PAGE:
Microsoft today announced that the confusingly-named Microsoft 365 Business has hit general availability worldwide. Aimed at small and medium-sized businesses with up to 300 employees, the offering is priced at $20 per user, per month.
In July, Microsoft introduced Microsoft 365, a new set of commercial offerings to package, and for its partners to sell, Windows 10, Office 365, and related enterprise mobility and security offerings. The company unveiled two versions (Enterprise and Business) and then added two more in September (Education and F1).
Microsoft 365 Business is designed to give small- to medium-sized businesses “a complete productivity and security solution” and includes Office 365 Business Premium, security and management features for Office apps and Windows 10 devices, and a centralized console for deploying and securing devices and users. The bundle hit public preview in August 2, and Microsoft promised it would become generally available worldwide “in the fall of 2017.”
Microsoft today also announced the general availability of three new business apps in Microsoft 365 Business and Office 365 Business Premium for customers Canada, the U.K., and the U.S.:
- Microsoft Connections lets businesses send professional-looking marketing emails that showcase their brand and drive sales.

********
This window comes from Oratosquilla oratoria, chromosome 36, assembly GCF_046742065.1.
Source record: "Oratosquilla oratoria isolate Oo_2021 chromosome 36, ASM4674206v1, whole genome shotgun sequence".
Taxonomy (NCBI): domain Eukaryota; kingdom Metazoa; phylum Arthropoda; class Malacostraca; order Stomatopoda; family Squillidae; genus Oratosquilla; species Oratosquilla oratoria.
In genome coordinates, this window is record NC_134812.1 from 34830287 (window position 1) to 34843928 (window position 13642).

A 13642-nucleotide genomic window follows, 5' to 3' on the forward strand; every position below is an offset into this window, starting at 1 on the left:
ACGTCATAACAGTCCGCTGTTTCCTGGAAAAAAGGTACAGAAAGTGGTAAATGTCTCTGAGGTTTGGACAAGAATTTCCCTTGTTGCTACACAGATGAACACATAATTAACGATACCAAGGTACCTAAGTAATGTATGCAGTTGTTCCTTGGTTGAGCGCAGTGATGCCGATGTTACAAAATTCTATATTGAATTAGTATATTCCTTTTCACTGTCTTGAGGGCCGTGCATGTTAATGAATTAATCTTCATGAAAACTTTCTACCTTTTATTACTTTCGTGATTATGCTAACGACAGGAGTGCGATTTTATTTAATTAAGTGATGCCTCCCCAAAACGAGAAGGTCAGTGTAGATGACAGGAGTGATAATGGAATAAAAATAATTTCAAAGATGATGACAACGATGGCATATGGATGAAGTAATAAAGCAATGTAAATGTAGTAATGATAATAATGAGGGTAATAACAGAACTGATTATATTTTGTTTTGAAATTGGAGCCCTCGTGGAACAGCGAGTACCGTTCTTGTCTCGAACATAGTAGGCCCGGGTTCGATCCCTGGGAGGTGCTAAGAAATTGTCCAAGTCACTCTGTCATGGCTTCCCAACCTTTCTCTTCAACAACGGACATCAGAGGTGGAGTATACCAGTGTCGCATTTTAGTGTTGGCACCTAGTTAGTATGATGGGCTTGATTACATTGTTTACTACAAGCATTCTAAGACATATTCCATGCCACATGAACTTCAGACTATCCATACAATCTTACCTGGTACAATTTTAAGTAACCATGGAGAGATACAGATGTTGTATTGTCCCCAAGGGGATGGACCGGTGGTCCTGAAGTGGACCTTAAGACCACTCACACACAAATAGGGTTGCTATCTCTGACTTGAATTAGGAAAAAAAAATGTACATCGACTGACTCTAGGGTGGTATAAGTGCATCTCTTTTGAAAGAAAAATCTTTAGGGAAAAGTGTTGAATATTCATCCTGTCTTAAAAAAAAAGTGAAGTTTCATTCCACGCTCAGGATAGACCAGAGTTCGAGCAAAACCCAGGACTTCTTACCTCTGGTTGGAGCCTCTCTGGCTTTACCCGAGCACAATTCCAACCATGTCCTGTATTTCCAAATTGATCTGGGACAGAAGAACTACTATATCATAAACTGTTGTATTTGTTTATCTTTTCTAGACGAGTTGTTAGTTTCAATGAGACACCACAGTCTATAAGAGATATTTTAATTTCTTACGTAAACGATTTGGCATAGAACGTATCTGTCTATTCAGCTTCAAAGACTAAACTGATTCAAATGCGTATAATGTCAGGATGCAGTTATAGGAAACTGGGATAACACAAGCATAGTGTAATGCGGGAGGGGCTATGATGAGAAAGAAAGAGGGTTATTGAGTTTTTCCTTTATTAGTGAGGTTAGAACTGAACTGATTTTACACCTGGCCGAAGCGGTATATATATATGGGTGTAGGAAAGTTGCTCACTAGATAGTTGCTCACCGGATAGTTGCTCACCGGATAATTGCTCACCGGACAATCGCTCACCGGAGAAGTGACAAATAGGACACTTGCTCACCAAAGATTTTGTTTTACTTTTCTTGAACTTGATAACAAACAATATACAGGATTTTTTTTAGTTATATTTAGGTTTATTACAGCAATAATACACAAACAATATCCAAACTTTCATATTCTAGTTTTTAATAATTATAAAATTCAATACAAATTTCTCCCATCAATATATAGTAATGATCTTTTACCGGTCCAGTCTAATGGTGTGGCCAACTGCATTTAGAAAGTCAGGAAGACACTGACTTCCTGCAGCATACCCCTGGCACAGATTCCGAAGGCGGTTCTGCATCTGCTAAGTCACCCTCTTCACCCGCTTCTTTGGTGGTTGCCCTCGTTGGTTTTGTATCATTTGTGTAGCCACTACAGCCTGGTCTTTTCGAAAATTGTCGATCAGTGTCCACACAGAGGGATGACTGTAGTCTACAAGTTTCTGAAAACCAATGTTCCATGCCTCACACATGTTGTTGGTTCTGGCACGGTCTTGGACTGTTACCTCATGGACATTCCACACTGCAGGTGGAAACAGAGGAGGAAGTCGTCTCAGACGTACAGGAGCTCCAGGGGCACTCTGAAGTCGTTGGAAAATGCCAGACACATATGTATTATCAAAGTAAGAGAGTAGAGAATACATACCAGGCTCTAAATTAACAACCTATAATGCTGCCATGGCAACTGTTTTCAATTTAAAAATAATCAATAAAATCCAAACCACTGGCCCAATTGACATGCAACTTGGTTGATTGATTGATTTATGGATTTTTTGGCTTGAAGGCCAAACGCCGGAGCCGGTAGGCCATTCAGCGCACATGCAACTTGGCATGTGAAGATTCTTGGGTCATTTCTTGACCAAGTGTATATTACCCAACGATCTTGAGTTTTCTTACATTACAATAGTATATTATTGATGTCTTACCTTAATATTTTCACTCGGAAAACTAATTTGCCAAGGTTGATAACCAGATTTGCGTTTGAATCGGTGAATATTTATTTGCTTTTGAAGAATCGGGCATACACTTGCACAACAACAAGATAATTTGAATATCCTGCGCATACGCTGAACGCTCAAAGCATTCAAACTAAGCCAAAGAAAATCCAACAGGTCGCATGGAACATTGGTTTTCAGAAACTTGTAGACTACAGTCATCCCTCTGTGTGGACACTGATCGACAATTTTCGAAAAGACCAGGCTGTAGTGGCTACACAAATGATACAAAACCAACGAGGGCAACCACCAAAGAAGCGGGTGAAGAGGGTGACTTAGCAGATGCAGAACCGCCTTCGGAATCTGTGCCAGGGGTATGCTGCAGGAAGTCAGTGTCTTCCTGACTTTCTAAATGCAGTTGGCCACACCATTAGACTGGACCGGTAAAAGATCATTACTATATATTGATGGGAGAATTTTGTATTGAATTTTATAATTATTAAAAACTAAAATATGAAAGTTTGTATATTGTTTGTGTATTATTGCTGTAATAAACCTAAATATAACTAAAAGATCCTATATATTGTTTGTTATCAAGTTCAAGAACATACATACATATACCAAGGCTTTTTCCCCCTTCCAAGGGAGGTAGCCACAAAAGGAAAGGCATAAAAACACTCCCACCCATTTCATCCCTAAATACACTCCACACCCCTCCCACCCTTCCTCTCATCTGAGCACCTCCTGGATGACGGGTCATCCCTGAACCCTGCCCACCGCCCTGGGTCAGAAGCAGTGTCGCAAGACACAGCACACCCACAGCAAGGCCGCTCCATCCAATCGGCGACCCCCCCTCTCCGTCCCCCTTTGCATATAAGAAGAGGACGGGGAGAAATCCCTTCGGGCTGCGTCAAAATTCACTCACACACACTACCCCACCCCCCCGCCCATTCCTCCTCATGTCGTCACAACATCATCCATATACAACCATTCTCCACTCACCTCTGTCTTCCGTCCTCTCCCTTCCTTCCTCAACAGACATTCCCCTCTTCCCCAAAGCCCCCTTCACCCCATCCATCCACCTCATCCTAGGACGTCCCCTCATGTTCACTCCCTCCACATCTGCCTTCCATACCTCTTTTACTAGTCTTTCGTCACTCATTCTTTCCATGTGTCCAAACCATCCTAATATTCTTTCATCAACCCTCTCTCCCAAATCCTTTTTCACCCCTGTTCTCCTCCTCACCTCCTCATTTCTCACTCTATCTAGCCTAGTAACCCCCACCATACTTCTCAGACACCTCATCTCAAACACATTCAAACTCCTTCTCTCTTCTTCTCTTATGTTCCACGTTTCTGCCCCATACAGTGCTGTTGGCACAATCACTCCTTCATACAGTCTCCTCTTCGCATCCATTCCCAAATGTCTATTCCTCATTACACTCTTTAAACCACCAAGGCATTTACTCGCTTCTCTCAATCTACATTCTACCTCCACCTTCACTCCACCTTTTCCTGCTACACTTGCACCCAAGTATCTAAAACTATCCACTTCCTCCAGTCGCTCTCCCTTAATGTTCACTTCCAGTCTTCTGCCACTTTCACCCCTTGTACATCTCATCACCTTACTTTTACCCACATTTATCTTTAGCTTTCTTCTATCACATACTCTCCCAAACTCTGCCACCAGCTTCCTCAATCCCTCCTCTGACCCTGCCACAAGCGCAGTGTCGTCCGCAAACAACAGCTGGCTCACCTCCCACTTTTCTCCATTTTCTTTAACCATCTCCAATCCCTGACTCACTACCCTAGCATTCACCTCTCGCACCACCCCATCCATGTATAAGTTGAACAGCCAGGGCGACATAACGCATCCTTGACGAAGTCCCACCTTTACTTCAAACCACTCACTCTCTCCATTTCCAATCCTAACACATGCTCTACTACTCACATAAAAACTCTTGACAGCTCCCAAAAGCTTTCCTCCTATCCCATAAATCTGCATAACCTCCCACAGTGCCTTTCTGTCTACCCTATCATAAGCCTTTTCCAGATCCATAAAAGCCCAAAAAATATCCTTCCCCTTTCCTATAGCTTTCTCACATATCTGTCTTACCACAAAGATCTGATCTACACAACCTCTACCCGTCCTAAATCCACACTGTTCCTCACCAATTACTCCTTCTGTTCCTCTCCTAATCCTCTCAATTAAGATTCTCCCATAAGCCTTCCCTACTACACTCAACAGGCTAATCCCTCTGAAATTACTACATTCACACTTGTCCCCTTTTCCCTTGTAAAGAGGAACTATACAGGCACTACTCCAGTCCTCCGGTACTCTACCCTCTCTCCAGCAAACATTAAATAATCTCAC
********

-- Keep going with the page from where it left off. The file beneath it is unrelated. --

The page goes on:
- Microsoft Listings helps businesses acquire new customers and build their brand by getting their business listed on Facebook, Google, Bing, and Yelp.
- Microsoft Invoicing provides estimate and invoicing tools that help accelerate payment and manage cash flow.
Last month, Microsoft made a big deal about firstline workers, which it describes as the employees who are the first point of contact between a company and its customers, who are directly involved in making products, represent a company’s brand, and see products and services in action. The company estimates there are 2 billion firstline workers (or 80 percent of the global workforce) and that they form the backbone of many of the world’s largest industries, but have been largely left behind during the economy’s digital transformation.
So today, they also get an app: Microsoft StaffHub, which launched earlier this year to help firstline workers manage their workday, is now included in Microsoft 365 Business and Office 365 Business Premium subscriptions. StaffHub is supposed to help business owners and employees easily create and manage schedules, badign and complete tasks, and communicate with each other.